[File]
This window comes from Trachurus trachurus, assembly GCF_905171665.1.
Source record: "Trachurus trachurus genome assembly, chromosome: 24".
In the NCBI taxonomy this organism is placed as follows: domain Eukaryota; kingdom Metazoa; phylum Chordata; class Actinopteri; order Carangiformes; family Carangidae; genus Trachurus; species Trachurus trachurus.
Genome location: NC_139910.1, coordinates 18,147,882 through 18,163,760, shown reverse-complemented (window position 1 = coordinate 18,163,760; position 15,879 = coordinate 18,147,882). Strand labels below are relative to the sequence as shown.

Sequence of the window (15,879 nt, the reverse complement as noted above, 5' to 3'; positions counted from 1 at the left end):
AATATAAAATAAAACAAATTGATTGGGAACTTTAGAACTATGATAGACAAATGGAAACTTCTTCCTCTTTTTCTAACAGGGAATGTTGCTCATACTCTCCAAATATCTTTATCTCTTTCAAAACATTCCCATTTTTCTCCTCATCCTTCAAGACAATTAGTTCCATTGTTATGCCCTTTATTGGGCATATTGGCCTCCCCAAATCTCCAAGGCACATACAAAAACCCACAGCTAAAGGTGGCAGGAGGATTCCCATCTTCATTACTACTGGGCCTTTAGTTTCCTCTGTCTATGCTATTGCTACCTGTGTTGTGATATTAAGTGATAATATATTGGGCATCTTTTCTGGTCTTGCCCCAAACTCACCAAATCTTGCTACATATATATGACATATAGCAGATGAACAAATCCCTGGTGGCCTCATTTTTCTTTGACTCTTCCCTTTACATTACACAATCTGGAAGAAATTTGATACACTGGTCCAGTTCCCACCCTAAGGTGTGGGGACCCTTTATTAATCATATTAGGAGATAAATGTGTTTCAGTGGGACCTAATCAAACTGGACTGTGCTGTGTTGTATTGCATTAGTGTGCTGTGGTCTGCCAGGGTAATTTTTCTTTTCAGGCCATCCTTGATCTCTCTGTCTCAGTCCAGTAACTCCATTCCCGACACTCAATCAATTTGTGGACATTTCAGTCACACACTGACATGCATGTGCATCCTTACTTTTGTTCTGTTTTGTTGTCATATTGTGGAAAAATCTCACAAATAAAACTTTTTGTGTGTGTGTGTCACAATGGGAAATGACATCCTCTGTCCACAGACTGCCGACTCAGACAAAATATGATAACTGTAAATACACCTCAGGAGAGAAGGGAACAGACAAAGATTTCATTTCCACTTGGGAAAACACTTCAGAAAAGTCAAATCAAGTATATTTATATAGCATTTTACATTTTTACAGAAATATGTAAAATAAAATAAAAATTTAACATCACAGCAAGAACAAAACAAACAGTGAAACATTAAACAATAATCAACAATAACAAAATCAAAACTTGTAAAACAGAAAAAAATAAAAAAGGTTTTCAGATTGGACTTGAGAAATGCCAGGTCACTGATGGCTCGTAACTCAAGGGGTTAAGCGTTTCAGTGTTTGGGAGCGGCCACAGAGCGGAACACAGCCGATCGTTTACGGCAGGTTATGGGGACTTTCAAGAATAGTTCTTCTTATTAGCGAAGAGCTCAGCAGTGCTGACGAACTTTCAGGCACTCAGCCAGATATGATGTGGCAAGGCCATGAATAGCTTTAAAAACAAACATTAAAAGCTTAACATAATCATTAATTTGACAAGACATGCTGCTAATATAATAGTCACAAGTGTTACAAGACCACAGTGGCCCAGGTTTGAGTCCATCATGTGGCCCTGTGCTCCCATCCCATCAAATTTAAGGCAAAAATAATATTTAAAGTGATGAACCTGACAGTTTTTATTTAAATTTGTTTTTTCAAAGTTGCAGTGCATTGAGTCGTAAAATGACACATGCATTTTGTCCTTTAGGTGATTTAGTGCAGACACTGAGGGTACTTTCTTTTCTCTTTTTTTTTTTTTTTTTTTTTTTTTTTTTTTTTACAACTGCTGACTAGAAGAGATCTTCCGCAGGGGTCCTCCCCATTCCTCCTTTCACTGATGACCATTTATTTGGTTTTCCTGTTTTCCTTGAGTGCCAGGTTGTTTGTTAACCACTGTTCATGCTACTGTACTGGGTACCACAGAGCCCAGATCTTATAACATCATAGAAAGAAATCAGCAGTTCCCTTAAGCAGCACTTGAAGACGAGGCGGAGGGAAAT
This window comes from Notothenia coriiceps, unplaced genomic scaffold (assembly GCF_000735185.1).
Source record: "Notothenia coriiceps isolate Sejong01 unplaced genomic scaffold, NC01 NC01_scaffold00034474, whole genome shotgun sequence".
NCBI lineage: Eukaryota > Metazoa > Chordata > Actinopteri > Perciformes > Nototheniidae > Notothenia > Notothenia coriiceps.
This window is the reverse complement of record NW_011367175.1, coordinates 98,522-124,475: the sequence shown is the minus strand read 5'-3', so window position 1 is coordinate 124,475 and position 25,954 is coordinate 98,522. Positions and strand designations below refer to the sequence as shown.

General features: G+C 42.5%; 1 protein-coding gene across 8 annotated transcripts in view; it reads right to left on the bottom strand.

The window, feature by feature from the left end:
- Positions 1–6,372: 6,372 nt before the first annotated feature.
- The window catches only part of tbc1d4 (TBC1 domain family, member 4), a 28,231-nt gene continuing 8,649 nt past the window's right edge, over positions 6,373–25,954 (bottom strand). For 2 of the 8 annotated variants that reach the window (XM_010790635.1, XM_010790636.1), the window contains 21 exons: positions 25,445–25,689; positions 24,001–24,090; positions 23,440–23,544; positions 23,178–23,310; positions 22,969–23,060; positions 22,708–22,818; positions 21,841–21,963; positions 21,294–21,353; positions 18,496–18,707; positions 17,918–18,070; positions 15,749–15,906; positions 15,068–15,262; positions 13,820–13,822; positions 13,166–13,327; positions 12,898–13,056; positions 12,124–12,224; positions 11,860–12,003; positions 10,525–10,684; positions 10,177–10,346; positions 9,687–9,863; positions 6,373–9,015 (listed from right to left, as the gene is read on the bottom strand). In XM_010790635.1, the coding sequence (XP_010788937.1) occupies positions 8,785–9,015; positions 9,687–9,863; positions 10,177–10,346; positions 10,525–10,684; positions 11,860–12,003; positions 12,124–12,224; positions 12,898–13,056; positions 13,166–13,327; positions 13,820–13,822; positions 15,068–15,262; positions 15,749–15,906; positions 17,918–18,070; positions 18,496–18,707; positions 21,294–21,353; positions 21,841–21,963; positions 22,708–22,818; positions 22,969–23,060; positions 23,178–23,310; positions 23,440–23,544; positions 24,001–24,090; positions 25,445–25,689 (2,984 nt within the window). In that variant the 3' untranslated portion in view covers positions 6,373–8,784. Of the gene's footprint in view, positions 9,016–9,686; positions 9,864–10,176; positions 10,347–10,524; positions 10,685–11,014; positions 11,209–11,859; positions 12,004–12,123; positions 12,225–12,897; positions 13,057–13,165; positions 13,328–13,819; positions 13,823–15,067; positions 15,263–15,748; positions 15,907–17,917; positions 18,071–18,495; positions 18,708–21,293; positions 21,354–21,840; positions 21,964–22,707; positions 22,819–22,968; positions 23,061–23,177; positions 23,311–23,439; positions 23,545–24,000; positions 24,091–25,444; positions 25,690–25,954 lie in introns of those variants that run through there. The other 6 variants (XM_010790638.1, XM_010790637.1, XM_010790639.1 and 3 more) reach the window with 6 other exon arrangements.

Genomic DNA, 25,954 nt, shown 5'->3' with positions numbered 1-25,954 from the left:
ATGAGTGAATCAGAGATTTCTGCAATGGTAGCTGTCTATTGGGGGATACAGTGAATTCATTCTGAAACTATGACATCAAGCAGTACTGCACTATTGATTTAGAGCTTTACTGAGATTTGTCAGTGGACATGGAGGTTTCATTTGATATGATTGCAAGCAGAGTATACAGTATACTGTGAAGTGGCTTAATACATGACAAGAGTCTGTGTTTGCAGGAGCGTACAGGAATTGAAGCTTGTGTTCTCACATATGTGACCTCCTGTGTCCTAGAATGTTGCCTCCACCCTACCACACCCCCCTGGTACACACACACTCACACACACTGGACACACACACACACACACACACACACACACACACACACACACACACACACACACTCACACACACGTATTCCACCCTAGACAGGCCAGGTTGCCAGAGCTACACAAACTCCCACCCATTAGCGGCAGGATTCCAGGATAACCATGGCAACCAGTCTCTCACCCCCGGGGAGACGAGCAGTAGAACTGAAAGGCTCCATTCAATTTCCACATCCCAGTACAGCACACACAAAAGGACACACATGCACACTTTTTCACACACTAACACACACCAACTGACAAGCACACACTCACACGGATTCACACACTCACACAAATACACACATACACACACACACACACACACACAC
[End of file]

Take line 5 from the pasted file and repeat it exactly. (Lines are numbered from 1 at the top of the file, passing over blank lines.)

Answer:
Sequence of the window (15,879 nt, the reverse complement as noted above, 5' to 3'; positions counted from 1 at the left end):